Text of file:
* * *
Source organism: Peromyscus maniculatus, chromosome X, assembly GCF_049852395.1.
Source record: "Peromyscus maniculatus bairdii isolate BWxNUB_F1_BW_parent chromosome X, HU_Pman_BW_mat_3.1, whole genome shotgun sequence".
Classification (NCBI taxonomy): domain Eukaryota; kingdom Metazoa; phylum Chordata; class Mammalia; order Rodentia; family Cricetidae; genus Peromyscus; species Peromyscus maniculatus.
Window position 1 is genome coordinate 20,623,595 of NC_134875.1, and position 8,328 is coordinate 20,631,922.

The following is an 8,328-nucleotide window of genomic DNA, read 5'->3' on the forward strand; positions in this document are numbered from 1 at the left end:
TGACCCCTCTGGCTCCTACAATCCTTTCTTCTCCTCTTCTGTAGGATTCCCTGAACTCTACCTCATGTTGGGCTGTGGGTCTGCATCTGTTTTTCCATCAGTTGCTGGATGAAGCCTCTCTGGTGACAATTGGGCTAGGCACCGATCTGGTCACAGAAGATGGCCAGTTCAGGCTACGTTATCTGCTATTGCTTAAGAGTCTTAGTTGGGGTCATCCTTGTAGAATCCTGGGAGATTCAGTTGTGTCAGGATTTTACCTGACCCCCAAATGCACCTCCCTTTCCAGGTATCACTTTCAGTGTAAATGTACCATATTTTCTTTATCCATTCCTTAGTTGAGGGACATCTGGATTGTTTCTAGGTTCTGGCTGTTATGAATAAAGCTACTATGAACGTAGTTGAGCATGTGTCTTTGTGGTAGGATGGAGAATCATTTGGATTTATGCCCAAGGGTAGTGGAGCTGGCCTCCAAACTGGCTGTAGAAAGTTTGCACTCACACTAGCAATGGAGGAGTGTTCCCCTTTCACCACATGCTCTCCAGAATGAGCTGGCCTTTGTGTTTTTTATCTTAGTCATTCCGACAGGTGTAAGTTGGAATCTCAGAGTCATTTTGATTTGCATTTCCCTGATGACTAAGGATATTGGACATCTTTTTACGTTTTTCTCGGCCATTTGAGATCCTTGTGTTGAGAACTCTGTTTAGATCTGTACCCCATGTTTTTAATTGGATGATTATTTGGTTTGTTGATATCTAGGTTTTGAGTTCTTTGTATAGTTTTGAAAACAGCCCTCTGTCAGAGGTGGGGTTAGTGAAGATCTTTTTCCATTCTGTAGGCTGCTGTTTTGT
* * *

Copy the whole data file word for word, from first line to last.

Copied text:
Source organism: Peromyscus maniculatus, chromosome X, assembly GCF_049852395.1.
Source record: "Peromyscus maniculatus bairdii isolate BWxNUB_F1_BW_parent chromosome X, HU_Pman_BW_mat_3.1, whole genome shotgun sequence".
Classification (NCBI taxonomy): domain Eukaryota; kingdom Metazoa; phylum Chordata; class Mammalia; order Rodentia; family Cricetidae; genus Peromyscus; species Peromyscus maniculatus.
Window position 1 is genome coordinate 20,623,595 of NC_134875.1, and position 8,328 is coordinate 20,631,922.

The following is an 8,328-nucleotide window of genomic DNA, read 5'->3' on the forward strand; positions in this document are numbered from 1 at the left end:
TGACCCCTCTGGCTCCTACAATCCTTTCTTCTCCTCTTCTGTAGGATTCCCTGAACTCTACCTCATGTTGGGCTGTGGGTCTGCATCTGTTTTTCCATCAGTTGCTGGATGAAGCCTCTCTGGTGACAATTGGGCTAGGCACCGATCTGGTCACAGAAGATGGCCAGTTCAGGCTACGTTATCTGCTATTGCTTAAGAGTCTTAGTTGGGGTCATCCTTGTAGAATCCTGGGAGATTCAGTTGTGTCAGGATTTTACCTGACCCCCAAATGCACCTCCCTTTCCAGGTATCACTTTCAGTGTAAATGTACCATATTTTCTTTATCCATTCCTTAGTTGAGGGACATCTGGATTGTTTCTAGGTTCTGGCTGTTATGAATAAAGCTACTATGAACGTAGTTGAGCATGTGTCTTTGTGGTAGGATGGAGAATCATTTGGATTTATGCCCAAGGGTAGTGGAGCTGGCCTCCAAACTGGCTGTAGAAAGTTTGCACTCACACTAGCAATGGAGGAGTGTTCCCCTTTCACCACATGCTCTCCAGAATGAGCTGGCCTTTGTGTTTTTTATCTTAGTCATTCCGACAGGTGTAAGTTGGAATCTCAGAGTCATTTTGATTTGCATTTCCCTGATGACTAAGGATATTGGACATCTTTTTACGTTTTTCTCGGCCATTTGAGATCCTTGTGTTGAGAACTCTGTTTAGATCTGTACCCCATGTTTTTAATTGGATGATTATTTGGTTTGTTGATATCTAGGTTTTGAGTTCTTTGTATAGTTTTGAAAACAGCCCTCTGTCAGAGGTGGGGTTAGTGAAGATCTTTTTCCATTCTGTAGGCTGCTGTTTTGT